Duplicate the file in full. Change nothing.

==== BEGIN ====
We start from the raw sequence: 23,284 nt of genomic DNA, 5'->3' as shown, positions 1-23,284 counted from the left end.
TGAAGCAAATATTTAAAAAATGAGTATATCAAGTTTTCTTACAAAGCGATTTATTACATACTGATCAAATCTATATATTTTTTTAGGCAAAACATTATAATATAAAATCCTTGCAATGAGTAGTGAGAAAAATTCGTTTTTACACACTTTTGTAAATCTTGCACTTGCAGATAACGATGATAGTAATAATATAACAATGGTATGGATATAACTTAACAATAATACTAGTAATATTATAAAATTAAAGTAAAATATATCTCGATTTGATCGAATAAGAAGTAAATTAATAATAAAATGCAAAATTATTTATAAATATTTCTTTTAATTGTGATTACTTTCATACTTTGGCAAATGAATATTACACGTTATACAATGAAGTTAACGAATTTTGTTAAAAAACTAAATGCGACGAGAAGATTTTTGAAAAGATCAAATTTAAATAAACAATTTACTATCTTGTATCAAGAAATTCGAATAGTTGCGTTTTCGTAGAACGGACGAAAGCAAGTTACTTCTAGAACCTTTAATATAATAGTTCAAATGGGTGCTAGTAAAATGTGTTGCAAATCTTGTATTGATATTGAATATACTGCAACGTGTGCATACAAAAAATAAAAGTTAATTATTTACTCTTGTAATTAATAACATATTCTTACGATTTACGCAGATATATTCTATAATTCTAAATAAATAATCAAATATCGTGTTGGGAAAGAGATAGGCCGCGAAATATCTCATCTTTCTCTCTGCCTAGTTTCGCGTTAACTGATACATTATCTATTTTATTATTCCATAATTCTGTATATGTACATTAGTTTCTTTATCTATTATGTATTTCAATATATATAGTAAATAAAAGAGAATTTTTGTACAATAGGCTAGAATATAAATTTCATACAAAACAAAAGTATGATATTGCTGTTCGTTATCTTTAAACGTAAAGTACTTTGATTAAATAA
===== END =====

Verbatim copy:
We start from the raw sequence: 23,284 nt of genomic DNA, 5'->3' as shown, positions 1-23,284 counted from the left end.
TGAAGCAAATATTTAAAAAATGAGTATATCAAGTTTTCTTACAAAGCGATTTATTACATACTGATCAAATCTATATATTTTTTTAGGCAAAACATTATAATATAAAATCCTTGCAATGAGTAGTGAGAAAAATTCGTTTTTACACACTTTTGTAAATCTTGCACTTGCAGATAACGATGATAGTAATAATATAACAATGGTATGGATATAACTTAACAATAATACTAGTAATATTATAAAATTAAAGTAAAATATATCTCGATTTGATCGAATAAGAAGTAAATTAATAATAAAATGCAAAATTATTTATAAATATTTCTTTTAATTGTGATTACTTTCATACTTTGGCAAATGAATATTACACGTTATACAATGAAGTTAACGAATTTTGTTAAAAAACTAAATGCGACGAGAAGATTTTTGAAAAGATCAAATTTAAATAAACAATTTACTATCTTGTATCAAGAAATTCGAATAGTTGCGTTTTCGTAGAACGGACGAAAGCAAGTTACTTCTAGAACCTTTAATATAATAGTTCAAATGGGTGCTAGTAAAATGTGTTGCAAATCTTGTATTGATATTGAATATACTGCAACGTGTGCATACAAAAAATAAAAGTTAATTATTTACTCTTGTAATTAATAACATATTCTTACGATTTACGCAGATATATTCTATAATTCTAAATAAATAATCAAATATCGTGTTGGGAAAGAGATAGGCCGCGAAATATCTCATCTTTCTCTCTGCCTAGTTTCGCGTTAACTGATACATTATCTATTTTATTATTCCATAATTCTGTATATGTACATTAGTTTCTTTATCTATTATGTATTTCAATATATATAGTAAATAAAAGAGAATTTTTGTACAATAGGCTAGAATATAAATTTCATACAAAACAAAAGTATGATATTGCTGTTCGTTATCTTTAAACGTAAAGTACTTTGATTAAATAA